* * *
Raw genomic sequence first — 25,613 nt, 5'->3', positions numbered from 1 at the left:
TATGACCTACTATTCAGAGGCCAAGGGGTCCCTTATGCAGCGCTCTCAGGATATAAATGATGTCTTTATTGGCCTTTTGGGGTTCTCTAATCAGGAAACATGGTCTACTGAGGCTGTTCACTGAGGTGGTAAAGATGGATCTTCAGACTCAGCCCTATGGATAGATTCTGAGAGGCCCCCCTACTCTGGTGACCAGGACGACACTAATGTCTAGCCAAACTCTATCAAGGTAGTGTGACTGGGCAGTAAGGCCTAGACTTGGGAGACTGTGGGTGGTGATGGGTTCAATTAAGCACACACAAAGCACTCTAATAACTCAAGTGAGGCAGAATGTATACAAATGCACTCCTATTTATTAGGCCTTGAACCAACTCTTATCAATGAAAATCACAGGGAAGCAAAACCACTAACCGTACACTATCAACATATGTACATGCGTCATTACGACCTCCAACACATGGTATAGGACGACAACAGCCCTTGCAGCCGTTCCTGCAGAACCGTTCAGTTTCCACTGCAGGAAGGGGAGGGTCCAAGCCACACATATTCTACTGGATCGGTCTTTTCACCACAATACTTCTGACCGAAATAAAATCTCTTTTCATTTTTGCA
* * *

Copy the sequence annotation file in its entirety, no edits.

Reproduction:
Raw genomic sequence first — 25,613 nt, 5'->3', positions numbered from 1 at the left:
TATGACCTACTATTCAGAGGCCAAGGGGTCCCTTATGCAGCGCTCTCAGGATATAAATGATGTCTTTATTGGCCTTTTGGGGTTCTCTAATCAGGAAACATGGTCTACTGAGGCTGTTCACTGAGGTGGTAAAGATGGATCTTCAGACTCAGCCCTATGGATAGATTCTGAGAGGCCCCCCTACTCTGGTGACCAGGACGACACTAATGTCTAGCCAAACTCTATCAAGGTAGTGTGACTGGGCAGTAAGGCCTAGACTTGGGAGACTGTGGGTGGTGATGGGTTCAATTAAGCACACACAAAGCACTCTAATAACTCAAGTGAGGCAGAATGTATACAAATGCACTCCTATTTATTAGGCCTTGAACCAACTCTTATCAATGAAAATCACAGGGAAGCAAAACCACTAACCGTACACTATCAACATATGTACATGCGTCATTACGACCTCCAACACATGGTATAGGACGACAACAGCCCTTGCAGCCGTTCCTGCAGAACCGTTCAGTTTCCACTGCAGGAAGGGGAGGGTCCAAGCCACACATATTCTACTGGATCGGTCTTTTCACCACAATACTTCTGACCGAAATAAAATCTCTTTTCATTTTTGCA